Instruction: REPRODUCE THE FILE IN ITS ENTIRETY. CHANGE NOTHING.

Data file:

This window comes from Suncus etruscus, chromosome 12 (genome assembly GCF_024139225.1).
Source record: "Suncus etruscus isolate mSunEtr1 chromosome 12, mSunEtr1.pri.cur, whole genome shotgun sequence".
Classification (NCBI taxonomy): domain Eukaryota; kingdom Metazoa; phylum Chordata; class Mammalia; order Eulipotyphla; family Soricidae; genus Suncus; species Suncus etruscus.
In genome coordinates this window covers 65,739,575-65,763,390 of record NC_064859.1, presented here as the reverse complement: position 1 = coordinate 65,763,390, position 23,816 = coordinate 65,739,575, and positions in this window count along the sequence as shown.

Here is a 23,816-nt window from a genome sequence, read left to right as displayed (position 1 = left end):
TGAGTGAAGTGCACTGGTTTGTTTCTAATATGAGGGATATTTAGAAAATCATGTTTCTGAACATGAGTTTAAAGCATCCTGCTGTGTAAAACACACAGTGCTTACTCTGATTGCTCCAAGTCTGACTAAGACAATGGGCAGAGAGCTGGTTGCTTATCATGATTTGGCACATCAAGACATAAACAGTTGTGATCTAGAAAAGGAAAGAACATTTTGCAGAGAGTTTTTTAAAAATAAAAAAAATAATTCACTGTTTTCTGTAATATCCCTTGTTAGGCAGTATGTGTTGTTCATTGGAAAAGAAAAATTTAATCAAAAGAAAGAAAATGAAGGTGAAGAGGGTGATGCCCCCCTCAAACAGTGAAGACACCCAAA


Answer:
This window comes from Suncus etruscus, chromosome 12 (genome assembly GCF_024139225.1).
Source record: "Suncus etruscus isolate mSunEtr1 chromosome 12, mSunEtr1.pri.cur, whole genome shotgun sequence".
Classification (NCBI taxonomy): domain Eukaryota; kingdom Metazoa; phylum Chordata; class Mammalia; order Eulipotyphla; family Soricidae; genus Suncus; species Suncus etruscus.
In genome coordinates this window covers 65,739,575-65,763,390 of record NC_064859.1, presented here as the reverse complement: position 1 = coordinate 65,763,390, position 23,816 = coordinate 65,739,575, and positions in this window count along the sequence as shown.

Here is a 23,816-nt window from a genome sequence, read left to right as displayed (position 1 = left end):
TGAGTGAAGTGCACTGGTTTGTTTCTAATATGAGGGATATTTAGAAAATCATGTTTCTGAACATGAGTTTAAAGCATCCTGCTGTGTAAAACACACAGTGCTTACTCTGATTGCTCCAAGTCTGACTAAGACAATGGGCAGAGAGCTGGTTGCTTATCATGATTTGGCACATCAAGACATAAACAGTTGTGATCTAGAAAAGGAAAGAACATTTTGCAGAGAGTTTTTTAAAAATAAAAAAAATAATTCACTGTTTTCTGTAATATCCCTTGTTAGGCAGTATGTGTTGTTCATTGGAAAAGAAAAATTTAATCAAAAGAAAGAAAATGAAGGTGAAGAGGGTGATGCCCCCCTCAAACAGTGAAGACACCCAAA